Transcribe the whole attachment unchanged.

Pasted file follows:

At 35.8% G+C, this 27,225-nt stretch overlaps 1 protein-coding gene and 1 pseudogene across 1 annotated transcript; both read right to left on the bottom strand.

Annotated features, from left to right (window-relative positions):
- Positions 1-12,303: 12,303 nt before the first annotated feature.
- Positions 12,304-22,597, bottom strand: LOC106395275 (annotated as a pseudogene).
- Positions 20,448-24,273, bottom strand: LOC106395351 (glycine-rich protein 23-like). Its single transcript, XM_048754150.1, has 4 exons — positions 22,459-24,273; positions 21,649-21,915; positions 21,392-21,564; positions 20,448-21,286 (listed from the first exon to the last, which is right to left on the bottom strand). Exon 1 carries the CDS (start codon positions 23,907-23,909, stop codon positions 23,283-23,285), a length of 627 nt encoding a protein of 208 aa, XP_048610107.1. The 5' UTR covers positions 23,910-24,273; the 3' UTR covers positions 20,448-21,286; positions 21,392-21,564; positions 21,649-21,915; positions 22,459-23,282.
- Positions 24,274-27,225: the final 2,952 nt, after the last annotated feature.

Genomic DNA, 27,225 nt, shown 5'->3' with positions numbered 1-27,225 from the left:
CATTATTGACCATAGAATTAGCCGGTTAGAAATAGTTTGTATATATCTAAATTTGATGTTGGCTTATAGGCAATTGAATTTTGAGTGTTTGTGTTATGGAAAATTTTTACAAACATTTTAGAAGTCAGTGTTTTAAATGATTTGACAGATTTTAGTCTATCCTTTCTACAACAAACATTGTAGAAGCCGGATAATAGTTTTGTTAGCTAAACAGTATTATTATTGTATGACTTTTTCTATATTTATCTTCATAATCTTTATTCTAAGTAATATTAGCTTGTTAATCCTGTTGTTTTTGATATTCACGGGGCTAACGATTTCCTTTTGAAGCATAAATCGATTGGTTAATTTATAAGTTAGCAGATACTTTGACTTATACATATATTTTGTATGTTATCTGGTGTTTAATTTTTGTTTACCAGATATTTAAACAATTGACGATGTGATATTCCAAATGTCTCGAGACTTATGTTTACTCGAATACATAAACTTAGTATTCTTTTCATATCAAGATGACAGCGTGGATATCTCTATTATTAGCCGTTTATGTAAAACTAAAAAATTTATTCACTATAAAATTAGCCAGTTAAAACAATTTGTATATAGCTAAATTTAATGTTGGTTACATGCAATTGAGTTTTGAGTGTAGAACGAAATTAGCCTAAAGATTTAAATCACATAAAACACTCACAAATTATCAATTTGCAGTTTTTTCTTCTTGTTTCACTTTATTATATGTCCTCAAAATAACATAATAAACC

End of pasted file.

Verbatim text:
At 35.8% G+C, this 27,225-nt stretch overlaps 1 protein-coding gene and 1 pseudogene across 1 annotated transcript; both read right to left on the bottom strand.

Annotated features, from left to right (window-relative positions):
- Positions 1-12,303: 12,303 nt before the first annotated feature.
- Positions 12,304-22,597, bottom strand: LOC106395275 (annotated as a pseudogene).
- Positions 20,448-24,273, bottom strand: LOC106395351 (glycine-rich protein 23-like). Its single transcript, XM_048754150.1, has 4 exons — positions 22,459-24,273; positions 21,649-21,915; positions 21,392-21,564; positions 20,448-21,286 (listed from the first exon to the last, which is right to left on the bottom strand). Exon 1 carries the CDS (start codon positions 23,907-23,909, stop codon positions 23,283-23,285), a length of 627 nt encoding a protein of 208 aa, XP_048610107.1. The 5' UTR covers positions 23,910-24,273; the 3' UTR covers positions 20,448-21,286; positions 21,392-21,564; positions 21,649-21,915; positions 22,459-23,282.
- Positions 24,274-27,225: the final 2,952 nt, after the last annotated feature.

Genomic DNA, 27,225 nt, shown 5'->3' with positions numbered 1-27,225 from the left:
CATTATTGACCATAGAATTAGCCGGTTAGAAATAGTTTGTATATATCTAAATTTGATGTTGGCTTATAGGCAATTGAATTTTGAGTGTTTGTGTTATGGAAAATTTTTACAAACATTTTAGAAGTCAGTGTTTTAAATGATTTGACAGATTTTAGTCTATCCTTTCTACAACAAACATTGTAGAAGCCGGATAATAGTTTTGTTAGCTAAACAGTATTATTATTGTATGACTTTTTCTATATTTATCTTCATAATCTTTATTCTAAGTAATATTAGCTTGTTAATCCTGTTGTTTTTGATATTCACGGGGCTAACGATTTCCTTTTGAAGCATAAATCGATTGGTTAATTTATAAGTTAGCAGATACTTTGACTTATACATATATTTTGTATGTTATCTGGTGTTTAATTTTTGTTTACCAGATATTTAAACAATTGACGATGTGATATTCCAAATGTCTCGAGACTTATGTTTACTCGAATACATAAACTTAGTATTCTTTTCATATCAAGATGACAGCGTGGATATCTCTATTATTAGCCGTTTATGTAAAACTAAAAAATTTATTCACTATAAAATTAGCCAGTTAAAACAATTTGTATATAGCTAAATTTAATGTTGGTTACATGCAATTGAGTTTTGAGTGTAGAACGAAATTAGCCTAAAGATTTAAATCACATAAAACACTCACAAATTATCAATTTGCAGTTTTTTCTTCTTGTTTCACTTTATTATATGTCCTCAAAATAACATAATAAACC